Multiple Stakeholders Quotable Magazine

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5 Tips to Survive a Project with Multiple Stakeholders

One of the biggest benefits of entrepreneurship is being your own boss. You are able to build a business around your goals and ideal lifestyle. You get to write the script on who you work with and how you work with them. It’s like being a private chef, creating a beautiful meal for your favorite client. Being the only one in the kitchen means you get to call the shots from start to finish. No one telling you when to start the pasta or stir the sauce. You have full control.

But what happens if your client has bigger needs or a larger goal? Perhaps they want a 4-course meal prepared for a larger audience? Suddenly you may find there are several cooks in the kitchen and things feel a little more complicated. You have to ensure the menu is perfectly selected so everything goes together for the end result, while also ensuring there is space for everyone to work in their zone of genius.

So when your favorite single-meal client suddenly needs a 4-course dinner prepared for a 25-person party, how can you effectively all work together so it doesn’t feel like there are too many cooks in the kitchen?

As an entrepreneur with a very specific service, my clients may also require the support of complementary services to reach their end goal. For example, as a brand photographer, my clients may be looking to create images for their new website. Many times they are working with a brand or website designer at the same time. Suddenly, I’ve gone from the private chef to a fully staffed kitchen, with all of us working independently, but collectively to create a beautiful product for the same client.

If you are used to working primarily by yourself you may find projects with multiple stakeholders overwhelming, and in some cases result in extra effort or time. So below are 5 tips on how you can survive a project with multiple stakeholders.

Develop a strategy that outlines the order in which things need to be delivered and then ensure all stakeholders align.

For example, if my brand photography client is also working on brand strategy, it makes sense to hold the shoot once that strategy is defined. This is because many concepts developed as part of a brand strategy (brand pillars, mission, audience personas, messaging) can inform the direction of the shoot. So it would be helpful to ensure your client and the brand strategist agree that this is the best path forward.

Communication is key.

This sounds very obvious but if the cook on the grill isn’t talking to the cook manning the pasta you’re bound to either get super well-done steak or super soggy pasta. Similarly, many web designers I work with will have key areas on the website where they want to use photos. It’s in my best interest to maintain communication with them to ensure I don’t miss a shot during my photography session with the client.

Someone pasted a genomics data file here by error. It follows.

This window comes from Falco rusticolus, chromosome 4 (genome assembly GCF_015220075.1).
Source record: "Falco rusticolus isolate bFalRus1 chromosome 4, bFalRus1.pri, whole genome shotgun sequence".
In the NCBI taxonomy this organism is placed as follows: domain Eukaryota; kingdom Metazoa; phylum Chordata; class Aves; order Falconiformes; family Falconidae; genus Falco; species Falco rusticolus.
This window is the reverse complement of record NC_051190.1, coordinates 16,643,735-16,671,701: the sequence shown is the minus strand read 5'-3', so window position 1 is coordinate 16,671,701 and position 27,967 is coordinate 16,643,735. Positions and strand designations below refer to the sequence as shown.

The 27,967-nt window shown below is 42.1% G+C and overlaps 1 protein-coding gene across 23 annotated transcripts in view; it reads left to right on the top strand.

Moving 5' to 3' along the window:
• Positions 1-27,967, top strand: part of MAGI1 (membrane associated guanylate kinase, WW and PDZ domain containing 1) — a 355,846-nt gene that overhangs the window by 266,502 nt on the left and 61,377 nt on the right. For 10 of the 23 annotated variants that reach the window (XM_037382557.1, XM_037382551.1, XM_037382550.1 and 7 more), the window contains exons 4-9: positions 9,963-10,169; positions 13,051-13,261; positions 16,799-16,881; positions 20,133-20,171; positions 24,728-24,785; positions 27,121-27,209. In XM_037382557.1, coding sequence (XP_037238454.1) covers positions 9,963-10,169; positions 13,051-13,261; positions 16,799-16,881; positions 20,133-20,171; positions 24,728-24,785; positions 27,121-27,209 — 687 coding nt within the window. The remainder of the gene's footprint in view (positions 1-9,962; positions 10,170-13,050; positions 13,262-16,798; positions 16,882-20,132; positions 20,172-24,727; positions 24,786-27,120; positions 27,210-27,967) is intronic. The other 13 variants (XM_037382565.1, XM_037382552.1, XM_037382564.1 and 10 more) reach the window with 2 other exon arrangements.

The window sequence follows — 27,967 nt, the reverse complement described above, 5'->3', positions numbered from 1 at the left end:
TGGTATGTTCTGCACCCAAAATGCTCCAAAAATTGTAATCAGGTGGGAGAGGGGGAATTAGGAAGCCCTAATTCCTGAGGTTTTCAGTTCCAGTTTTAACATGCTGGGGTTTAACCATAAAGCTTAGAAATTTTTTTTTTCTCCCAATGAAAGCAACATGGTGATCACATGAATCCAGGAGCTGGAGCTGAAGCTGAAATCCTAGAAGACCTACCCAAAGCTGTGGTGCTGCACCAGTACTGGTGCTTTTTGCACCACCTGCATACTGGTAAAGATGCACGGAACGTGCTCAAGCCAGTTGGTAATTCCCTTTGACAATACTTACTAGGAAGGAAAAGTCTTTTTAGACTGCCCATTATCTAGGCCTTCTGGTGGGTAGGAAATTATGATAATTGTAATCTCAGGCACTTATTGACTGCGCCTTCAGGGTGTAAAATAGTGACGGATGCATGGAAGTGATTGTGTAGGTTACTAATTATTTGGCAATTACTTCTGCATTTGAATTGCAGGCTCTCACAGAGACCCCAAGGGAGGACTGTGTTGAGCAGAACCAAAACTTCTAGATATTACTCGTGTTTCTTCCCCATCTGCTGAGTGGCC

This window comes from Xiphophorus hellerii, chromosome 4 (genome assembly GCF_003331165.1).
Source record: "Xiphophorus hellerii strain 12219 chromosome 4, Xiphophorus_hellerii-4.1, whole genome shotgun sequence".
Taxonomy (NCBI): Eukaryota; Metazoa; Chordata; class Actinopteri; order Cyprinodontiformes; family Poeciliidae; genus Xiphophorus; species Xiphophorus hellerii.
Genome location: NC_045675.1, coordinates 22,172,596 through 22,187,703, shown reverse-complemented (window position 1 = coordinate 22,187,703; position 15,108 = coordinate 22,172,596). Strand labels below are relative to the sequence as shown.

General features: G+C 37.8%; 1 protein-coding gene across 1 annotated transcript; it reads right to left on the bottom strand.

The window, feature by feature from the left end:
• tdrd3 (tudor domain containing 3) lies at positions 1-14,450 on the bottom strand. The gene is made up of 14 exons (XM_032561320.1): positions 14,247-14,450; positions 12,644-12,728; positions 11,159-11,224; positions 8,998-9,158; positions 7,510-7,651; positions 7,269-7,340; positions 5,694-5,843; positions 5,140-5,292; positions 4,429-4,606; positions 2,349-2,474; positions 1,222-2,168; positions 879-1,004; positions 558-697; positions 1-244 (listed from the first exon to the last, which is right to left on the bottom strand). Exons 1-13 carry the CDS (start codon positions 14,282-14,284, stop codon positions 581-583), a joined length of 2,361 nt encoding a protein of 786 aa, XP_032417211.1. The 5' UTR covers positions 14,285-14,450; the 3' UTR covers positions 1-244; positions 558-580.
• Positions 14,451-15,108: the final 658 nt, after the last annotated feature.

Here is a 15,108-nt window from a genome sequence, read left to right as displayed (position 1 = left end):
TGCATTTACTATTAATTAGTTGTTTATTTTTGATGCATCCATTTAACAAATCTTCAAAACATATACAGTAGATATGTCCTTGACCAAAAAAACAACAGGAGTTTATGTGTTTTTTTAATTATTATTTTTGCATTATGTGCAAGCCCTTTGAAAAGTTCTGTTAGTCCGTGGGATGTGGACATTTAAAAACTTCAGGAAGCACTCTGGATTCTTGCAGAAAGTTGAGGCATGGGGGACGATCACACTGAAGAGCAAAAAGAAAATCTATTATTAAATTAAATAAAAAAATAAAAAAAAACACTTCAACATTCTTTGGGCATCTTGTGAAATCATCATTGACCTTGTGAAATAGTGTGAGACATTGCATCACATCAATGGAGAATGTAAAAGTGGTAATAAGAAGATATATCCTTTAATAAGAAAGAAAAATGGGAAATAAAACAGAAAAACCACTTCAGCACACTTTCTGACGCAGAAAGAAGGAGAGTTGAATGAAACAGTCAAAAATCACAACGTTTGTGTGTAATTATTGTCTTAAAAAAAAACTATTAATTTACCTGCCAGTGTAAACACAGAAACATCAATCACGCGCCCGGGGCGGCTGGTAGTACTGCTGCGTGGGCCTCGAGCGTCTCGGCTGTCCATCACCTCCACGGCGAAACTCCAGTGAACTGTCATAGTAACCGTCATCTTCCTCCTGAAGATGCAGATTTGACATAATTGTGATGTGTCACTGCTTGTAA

Recognize and appreciate each stakeholder’s zone of genius (ZOG).

As a brand photographer, I recognize and understand many concepts that go into making a strong and successful brand. But I’m not a brand strategist. I fully accept where my strengths are and where I can rely on other stakeholders to weigh in. Therefore I will stick with my ZOG as the photographer and allow others to do the same.

Always keep your client in mind.

Working with multiple stakeholders and personalities can sometimes get dicey and may even lead to a breakdown in communication. When the situation gets heated, remember that it’s time to put away the ego and make sure the client’s needs are being met. On the other end, when there is something that needs to be addressed, and you feel very strongly about it, the best thing you can do is refer back to tip 2 and communicate with everyone. Avoid throwing anyone under the bus and instead of only pointing out the problem or issues, offer solutions and ways to move forward.

Use tech to your advantage.

If there is a lot of information being shared via email, consider setting up a google drive folder or dropbox folder to keep everything accessible to all the stakeholders. For visual communication, Milanote is a great choice. While it’s not a completely free service, it can make sharing visual ideas a breeze. You may also find that others on the team will have alternative ways of sharing information and use different systems. In these situations, I recommend being open and flexible to using something different as you may end up learning something new!

Projects with multiple stakeholders don’t have to be difficult. It’s all about managing the process/strategy, keeping the lines of communication open, recognizing each individual’s ZOG, letting go of the ego, and leveraging tech to your advantage. So the next time you have a project or a client with multiple stakeholders involved, don’t let a full kitchen scare you. Instead, roll up your sleeve, leave the ego at the door and put on that amazing 4-course meal for your favorite client.

JESSIE WYMAN is the owner/photographer of Jessie Wyman Photography where she works with female business owners looking to leave the bootstraps behind and elevate their brand with beautiful (and on-brand) imagery. She lives just outside of Boston, Massachusetts with her husband George. You can find more about her at and

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